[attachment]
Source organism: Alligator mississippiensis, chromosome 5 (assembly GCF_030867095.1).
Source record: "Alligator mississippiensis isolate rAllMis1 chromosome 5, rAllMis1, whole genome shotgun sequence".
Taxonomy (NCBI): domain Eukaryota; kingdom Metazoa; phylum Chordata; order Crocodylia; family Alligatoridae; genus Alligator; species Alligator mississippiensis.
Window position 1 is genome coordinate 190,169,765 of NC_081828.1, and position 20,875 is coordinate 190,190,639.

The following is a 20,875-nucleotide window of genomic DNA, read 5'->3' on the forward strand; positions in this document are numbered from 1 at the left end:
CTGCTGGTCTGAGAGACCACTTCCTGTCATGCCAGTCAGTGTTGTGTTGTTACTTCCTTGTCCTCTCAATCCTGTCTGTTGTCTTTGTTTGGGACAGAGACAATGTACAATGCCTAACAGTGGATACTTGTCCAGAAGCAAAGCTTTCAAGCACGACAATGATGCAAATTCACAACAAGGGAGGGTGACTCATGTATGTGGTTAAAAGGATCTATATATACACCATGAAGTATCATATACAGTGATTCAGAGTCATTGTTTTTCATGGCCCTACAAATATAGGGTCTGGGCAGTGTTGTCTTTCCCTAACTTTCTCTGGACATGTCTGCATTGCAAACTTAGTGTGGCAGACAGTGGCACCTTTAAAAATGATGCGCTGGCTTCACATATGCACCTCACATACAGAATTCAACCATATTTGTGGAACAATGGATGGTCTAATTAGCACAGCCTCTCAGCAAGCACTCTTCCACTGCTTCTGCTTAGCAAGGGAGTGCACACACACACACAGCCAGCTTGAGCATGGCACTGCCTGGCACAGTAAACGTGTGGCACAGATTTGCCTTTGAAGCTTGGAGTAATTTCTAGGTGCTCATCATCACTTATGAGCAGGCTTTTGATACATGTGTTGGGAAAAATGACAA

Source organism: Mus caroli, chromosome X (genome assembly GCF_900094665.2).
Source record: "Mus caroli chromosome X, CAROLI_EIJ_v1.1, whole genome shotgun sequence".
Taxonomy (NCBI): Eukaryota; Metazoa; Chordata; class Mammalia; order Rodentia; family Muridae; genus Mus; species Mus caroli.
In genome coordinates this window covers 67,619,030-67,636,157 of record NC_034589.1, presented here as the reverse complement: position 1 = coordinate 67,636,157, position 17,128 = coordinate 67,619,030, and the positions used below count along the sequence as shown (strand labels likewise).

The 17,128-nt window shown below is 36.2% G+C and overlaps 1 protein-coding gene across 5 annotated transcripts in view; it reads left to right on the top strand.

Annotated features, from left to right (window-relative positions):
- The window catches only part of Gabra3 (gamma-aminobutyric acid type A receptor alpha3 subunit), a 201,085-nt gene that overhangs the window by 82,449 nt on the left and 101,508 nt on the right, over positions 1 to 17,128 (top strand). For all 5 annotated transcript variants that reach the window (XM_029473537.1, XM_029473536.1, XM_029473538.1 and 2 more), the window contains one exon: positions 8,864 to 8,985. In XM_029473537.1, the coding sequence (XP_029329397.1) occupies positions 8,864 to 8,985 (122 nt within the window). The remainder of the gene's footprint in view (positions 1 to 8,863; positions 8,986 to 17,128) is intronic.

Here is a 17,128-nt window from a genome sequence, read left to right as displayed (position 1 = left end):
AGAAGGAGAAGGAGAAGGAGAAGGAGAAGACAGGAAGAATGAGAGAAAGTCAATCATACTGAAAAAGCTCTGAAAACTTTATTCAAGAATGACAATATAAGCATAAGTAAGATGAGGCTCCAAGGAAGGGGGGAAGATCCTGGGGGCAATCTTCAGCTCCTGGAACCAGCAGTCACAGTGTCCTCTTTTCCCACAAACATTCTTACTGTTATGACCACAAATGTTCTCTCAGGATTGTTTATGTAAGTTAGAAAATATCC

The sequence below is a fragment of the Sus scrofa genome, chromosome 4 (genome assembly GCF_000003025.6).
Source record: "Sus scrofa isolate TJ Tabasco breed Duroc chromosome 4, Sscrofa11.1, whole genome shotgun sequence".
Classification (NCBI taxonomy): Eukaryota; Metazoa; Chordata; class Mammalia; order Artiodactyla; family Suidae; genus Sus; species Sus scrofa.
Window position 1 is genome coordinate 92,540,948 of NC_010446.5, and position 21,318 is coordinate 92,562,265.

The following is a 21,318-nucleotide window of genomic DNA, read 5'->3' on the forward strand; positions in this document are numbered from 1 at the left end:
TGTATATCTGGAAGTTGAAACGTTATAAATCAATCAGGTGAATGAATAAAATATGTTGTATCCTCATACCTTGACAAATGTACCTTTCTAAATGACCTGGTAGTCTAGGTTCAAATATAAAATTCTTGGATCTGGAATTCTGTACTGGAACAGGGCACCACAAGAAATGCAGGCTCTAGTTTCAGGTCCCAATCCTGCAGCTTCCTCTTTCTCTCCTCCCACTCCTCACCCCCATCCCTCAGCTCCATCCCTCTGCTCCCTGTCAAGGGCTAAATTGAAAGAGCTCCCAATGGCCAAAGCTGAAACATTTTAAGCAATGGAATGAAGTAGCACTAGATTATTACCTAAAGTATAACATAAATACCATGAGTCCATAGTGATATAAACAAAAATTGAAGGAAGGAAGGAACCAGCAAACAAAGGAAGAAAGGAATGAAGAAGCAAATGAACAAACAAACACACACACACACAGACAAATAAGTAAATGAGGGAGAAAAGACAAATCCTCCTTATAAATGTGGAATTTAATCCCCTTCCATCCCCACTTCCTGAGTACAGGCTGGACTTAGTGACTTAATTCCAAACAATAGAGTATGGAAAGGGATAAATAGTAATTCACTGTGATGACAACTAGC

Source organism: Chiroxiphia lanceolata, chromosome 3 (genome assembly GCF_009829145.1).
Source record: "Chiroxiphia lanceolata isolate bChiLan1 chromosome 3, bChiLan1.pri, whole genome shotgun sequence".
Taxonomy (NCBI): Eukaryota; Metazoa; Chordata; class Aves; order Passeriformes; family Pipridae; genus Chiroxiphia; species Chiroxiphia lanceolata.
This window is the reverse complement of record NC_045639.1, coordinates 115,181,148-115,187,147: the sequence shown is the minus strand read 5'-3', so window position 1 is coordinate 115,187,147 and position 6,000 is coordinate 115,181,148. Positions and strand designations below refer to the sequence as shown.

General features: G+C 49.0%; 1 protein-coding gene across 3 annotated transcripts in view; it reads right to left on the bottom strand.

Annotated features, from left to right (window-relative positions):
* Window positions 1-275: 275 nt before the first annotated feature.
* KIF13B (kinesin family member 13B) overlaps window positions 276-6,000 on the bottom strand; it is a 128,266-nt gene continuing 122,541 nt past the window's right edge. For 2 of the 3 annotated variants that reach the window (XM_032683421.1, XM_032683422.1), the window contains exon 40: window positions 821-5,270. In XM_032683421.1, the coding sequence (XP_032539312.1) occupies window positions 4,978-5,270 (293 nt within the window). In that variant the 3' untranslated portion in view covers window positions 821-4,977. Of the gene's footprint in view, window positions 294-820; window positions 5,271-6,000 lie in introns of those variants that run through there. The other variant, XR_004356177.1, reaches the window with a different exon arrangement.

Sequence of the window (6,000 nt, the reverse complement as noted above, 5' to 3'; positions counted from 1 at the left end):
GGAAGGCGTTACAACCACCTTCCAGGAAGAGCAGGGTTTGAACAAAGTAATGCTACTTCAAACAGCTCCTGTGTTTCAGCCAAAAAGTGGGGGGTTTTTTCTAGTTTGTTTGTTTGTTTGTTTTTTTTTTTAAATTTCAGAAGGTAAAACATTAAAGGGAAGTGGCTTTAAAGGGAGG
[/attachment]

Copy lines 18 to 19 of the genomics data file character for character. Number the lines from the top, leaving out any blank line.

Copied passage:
Classification (NCBI taxonomy): Eukaryota; Metazoa; Chordata; class Mammalia; order Artiodactyla; family Suidae; genus Sus; species Sus scrofa.
Window position 1 is genome coordinate 92,540,948 of NC_010446.5, and position 21,318 is coordinate 92,562,265.